Salguero, F. J. et al. Comparison of rhesus and cynomolgus macaques as an infection model for COVID-19. Nat. Commun. 12, 1260 (2021).
Wajnberg, A. et al. Robust neutralizing antibodies to SARS-CoV-2 infection persist for months. Science 370, 1227–1230 (2020).
Abdool Karim, S. S. & de Oliveira, T. New SARS-CoV-2 variants - clinical, public health, and vaccine implications. N. Engl. J. Med. 384, 1866–1868 (2021).
Wall, E. C. et al. Neutralising antibody activity against SARS-CoV-2 VOCs B.1.617.2 and B.1.351 by BNT162b2 vaccination. Lancet 397, 2331–2333 (2021).
Wang, P. et al. Antibody resistance of SARS-CoV-2 variants B.1.351 and B.1.1.7. Nature 593, 130–135 (2021).
Rockx, B. et al. Comparative pathogenesis of COVID-19, MERS, and SARS in a nonhuman primate model. Science 368, 1012–1015 (2020).
Gao, Q. et al. Development of an inactivated vaccine candidate for SARS-CoV-2. Science 369, 77–81 (2020).
van Doremalen, N. et al. ChAdOx1 nCoV-19 vaccine prevents SARS-CoV-2 pneumonia in rhesus macaques. Nature 586, 578–582 (2020).
Mercado, N. B. et al. Single-shot Ad26 vaccine protects against SARS-CoV-2 in rhesus macaques. Nature 586, 583–588 (2020).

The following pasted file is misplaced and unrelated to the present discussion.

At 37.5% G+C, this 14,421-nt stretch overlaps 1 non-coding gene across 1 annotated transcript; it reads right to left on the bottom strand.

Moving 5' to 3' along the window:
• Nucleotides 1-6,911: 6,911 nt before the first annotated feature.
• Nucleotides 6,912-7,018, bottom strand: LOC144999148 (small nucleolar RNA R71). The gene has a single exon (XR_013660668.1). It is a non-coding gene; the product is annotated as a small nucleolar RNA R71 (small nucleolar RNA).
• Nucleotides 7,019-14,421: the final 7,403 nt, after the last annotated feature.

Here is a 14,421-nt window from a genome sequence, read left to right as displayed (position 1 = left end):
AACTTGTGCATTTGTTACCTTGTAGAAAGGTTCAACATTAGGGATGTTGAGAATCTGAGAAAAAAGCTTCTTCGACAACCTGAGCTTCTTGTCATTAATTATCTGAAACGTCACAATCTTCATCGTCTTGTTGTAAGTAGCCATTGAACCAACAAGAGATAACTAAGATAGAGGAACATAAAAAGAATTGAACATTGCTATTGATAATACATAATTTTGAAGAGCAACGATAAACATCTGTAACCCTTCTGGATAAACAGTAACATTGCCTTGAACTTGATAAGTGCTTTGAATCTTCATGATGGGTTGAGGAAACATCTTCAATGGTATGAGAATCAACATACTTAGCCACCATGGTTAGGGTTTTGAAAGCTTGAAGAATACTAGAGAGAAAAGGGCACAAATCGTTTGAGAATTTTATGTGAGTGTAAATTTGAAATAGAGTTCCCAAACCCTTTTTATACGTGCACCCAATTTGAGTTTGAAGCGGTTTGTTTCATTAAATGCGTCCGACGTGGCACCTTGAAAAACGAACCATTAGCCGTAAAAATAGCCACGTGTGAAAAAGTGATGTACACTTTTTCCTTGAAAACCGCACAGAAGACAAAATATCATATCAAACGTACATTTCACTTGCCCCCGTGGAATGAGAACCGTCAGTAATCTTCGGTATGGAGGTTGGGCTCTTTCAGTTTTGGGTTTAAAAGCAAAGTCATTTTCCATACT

Li, Y. et al. A novel DNA and protein combination COVID-19 vaccine formulation provides full protection against SARS-CoV-2 in rhesus macaques. Emerg. Microbes Infect. 10, 342–355 (2021).
Sanchez-Felipe, L. et al. A single-dose live-attenuated YF17D-vectored SARS-CoV-2 vaccine candidate. Nature 590, 320–325 (2021).
Krammer, F. SARS-CoV-2 vaccines in development. Nature 586, 516–527 (2020).
Loffler, C. et al. Two immunocompromised patients with diffuse alveolar hemorrhage as a complication of severe coronavirus disease 2019. Chest 158, e215–e219 (2020).
Huang, C. et al. Clinical features of patients infected with 2019 novel coronavirus in Wuhan, China. Lancet 395, 497–506 (2020).
Yang, X. et al. Clinical course and outcomes of critically ill patients with SARS-CoV-2 pneumonia in Wuhan, China: a single-centered, retrospective, observational study. Lancet Respir. Med. 8, 475–481 (2020).